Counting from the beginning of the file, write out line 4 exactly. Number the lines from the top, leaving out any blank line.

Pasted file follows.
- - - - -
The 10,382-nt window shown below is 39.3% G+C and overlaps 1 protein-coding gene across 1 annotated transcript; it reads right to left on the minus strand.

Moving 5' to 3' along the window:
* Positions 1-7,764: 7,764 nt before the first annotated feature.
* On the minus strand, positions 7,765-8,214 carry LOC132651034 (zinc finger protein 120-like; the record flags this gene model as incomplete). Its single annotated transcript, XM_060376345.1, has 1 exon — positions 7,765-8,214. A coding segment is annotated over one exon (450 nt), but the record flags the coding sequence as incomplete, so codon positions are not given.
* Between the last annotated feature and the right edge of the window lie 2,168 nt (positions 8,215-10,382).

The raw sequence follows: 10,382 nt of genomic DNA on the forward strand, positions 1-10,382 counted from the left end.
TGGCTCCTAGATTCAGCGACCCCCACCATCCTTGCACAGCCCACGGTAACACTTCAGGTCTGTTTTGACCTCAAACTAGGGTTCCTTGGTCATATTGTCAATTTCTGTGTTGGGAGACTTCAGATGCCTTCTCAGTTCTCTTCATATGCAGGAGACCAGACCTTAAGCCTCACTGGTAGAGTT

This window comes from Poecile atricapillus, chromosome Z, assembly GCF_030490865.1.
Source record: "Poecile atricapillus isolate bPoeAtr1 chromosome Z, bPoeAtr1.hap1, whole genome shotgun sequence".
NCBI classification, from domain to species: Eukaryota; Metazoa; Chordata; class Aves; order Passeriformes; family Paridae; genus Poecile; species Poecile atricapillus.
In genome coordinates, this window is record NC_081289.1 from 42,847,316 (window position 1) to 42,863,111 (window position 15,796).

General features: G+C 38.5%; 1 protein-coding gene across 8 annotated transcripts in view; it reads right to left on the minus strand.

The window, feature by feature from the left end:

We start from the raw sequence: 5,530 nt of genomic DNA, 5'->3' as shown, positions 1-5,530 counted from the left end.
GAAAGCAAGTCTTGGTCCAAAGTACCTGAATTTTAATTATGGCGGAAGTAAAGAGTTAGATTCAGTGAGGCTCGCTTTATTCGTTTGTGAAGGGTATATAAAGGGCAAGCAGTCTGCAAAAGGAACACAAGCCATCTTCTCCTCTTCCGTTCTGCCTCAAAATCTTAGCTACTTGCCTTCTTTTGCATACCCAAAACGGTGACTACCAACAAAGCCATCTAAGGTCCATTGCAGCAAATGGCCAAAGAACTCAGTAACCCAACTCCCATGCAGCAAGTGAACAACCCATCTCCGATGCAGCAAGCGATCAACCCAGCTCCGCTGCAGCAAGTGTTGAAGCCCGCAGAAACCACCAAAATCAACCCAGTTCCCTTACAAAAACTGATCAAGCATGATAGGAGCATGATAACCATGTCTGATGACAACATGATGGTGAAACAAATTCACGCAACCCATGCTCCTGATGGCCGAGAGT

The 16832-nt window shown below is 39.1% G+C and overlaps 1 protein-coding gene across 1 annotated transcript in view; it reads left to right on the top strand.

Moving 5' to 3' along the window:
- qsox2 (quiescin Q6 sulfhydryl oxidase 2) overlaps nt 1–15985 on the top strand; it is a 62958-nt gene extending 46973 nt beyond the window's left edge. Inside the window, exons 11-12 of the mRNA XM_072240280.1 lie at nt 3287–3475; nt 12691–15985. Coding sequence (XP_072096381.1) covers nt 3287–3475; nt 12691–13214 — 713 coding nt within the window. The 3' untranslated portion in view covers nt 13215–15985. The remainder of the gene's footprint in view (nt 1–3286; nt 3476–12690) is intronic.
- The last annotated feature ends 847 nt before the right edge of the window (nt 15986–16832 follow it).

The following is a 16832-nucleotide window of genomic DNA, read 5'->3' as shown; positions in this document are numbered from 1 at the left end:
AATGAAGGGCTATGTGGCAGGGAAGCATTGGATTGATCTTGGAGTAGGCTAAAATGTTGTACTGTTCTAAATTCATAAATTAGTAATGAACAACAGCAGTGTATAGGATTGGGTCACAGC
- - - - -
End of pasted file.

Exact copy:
* On the minus strand, positions 7,765-8,214 carry LOC132651034 (zinc finger protein 120-like; the record flags this gene model as incomplete). Its single annotated transcript, XM_060376345.1, has 1 exon — positions 7,765-8,214. A coding segment is annotated over one exon (450 nt), but the record flags the coding sequence as incomplete, so codon positions are not given.